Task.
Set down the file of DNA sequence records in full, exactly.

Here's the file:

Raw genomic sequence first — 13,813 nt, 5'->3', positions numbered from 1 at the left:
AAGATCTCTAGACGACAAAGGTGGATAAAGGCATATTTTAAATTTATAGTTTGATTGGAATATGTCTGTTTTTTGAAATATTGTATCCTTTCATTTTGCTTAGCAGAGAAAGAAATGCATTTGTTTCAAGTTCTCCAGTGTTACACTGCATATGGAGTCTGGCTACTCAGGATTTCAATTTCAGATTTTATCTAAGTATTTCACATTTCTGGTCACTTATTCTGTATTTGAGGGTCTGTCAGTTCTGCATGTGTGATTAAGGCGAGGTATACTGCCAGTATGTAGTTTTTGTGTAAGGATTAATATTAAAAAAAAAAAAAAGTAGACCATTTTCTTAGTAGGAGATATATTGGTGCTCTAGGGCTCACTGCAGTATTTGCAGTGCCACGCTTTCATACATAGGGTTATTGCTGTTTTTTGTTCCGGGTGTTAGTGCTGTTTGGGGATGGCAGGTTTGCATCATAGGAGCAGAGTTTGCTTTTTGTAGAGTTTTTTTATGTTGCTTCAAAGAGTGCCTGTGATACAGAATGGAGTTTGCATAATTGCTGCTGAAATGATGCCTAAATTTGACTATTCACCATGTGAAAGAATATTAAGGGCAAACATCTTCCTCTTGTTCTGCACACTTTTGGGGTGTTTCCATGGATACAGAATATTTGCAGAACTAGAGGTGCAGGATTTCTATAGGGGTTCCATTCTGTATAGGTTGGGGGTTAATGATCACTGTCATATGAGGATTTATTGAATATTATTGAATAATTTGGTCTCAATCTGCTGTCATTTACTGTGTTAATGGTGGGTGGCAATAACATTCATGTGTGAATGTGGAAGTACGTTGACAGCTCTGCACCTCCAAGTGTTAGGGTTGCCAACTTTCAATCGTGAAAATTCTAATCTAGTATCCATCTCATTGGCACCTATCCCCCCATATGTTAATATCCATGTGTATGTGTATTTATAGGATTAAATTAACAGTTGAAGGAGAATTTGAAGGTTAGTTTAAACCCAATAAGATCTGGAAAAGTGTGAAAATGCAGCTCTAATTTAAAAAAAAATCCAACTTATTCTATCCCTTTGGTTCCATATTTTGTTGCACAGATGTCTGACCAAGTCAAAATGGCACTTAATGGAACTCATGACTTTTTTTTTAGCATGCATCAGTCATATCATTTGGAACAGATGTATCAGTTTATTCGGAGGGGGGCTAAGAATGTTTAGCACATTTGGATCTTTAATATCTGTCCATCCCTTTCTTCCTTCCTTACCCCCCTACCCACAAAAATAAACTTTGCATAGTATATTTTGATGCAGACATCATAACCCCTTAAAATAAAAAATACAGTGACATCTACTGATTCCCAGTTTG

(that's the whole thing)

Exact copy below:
Raw genomic sequence first — 13,813 nt, 5'->3', positions numbered from 1 at the left:
AAGATCTCTAGACGACAAAGGTGGATAAAGGCATATTTTAAATTTATAGTTTGATTGGAATATGTCTGTTTTTTGAAATATTGTATCCTTTCATTTTGCTTAGCAGAGAAAGAAATGCATTTGTTTCAAGTTCTCCAGTGTTACACTGCATATGGAGTCTGGCTACTCAGGATTTCAATTTCAGATTTTATCTAAGTATTTCACATTTCTGGTCACTTATTCTGTATTTGAGGGTCTGTCAGTTCTGCATGTGTGATTAAGGCGAGGTATACTGCCAGTATGTAGTTTTTGTGTAAGGATTAATATTAAAAAAAAAAAAAAGTAGACCATTTTCTTAGTAGGAGATATATTGGTGCTCTAGGGCTCACTGCAGTATTTGCAGTGCCACGCTTTCATACATAGGGTTATTGCTGTTTTTTGTTCCGGGTGTTAGTGCTGTTTGGGGATGGCAGGTTTGCATCATAGGAGCAGAGTTTGCTTTTTGTAGAGTTTTTTTATGTTGCTTCAAAGAGTGCCTGTGATACAGAATGGAGTTTGCATAATTGCTGCTGAAATGATGCCTAAATTTGACTATTCACCATGTGAAAGAATATTAAGGGCAAACATCTTCCTCTTGTTCTGCACACTTTTGGGGTGTTTCCATGGATACAGAATATTTGCAGAACTAGAGGTGCAGGATTTCTATAGGGGTTCCATTCTGTATAGGTTGGGGGTTAATGATCACTGTCATATGAGGATTTATTGAATATTATTGAATAATTTGGTCTCAATCTGCTGTCATTTACTGTGTTAATGGTGGGTGGCAATAACATTCATGTGTGAATGTGGAAGTACGTTGACAGCTCTGCACCTCCAAGTGTTAGGGTTGCCAACTTTCAATCGTGAAAATTCTAATCTAGTATCCATCTCATTGGCACCTATCCCCCCATATGTTAATATCCATGTGTATGTGTATTTATAGGATTAAATTAACAGTTGAAGGAGAATTTGAAGGTTAGTTTAAACCCAATAAGATCTGGAAAAGTGTGAAAATGCAGCTCTAATTTAAAAAAAAATCCAACTTATTCTATCCCTTTGGTTCCATATTTTGTTGCACAGATGTCTGACCAAGTCAAAATGGCACTTAATGGAACTCATGACTTTTTTTTTAGCATGCATCAGTCATATCATTTGGAACAGATGTATCAGTTTATTCGGAGGGGGGCTAAGAATGTTTAGCACATTTGGATCTTTAATATCTGTCCATCCCTTTCTTCCTTCCTTACCCCCCTACCCACAAAAATAAACTTTGCATAGTATATTTTGATGCAGACATCATAACCCCTTAAAATAAAAAATACAGTGACATCTACTGATTCCCAGTTTG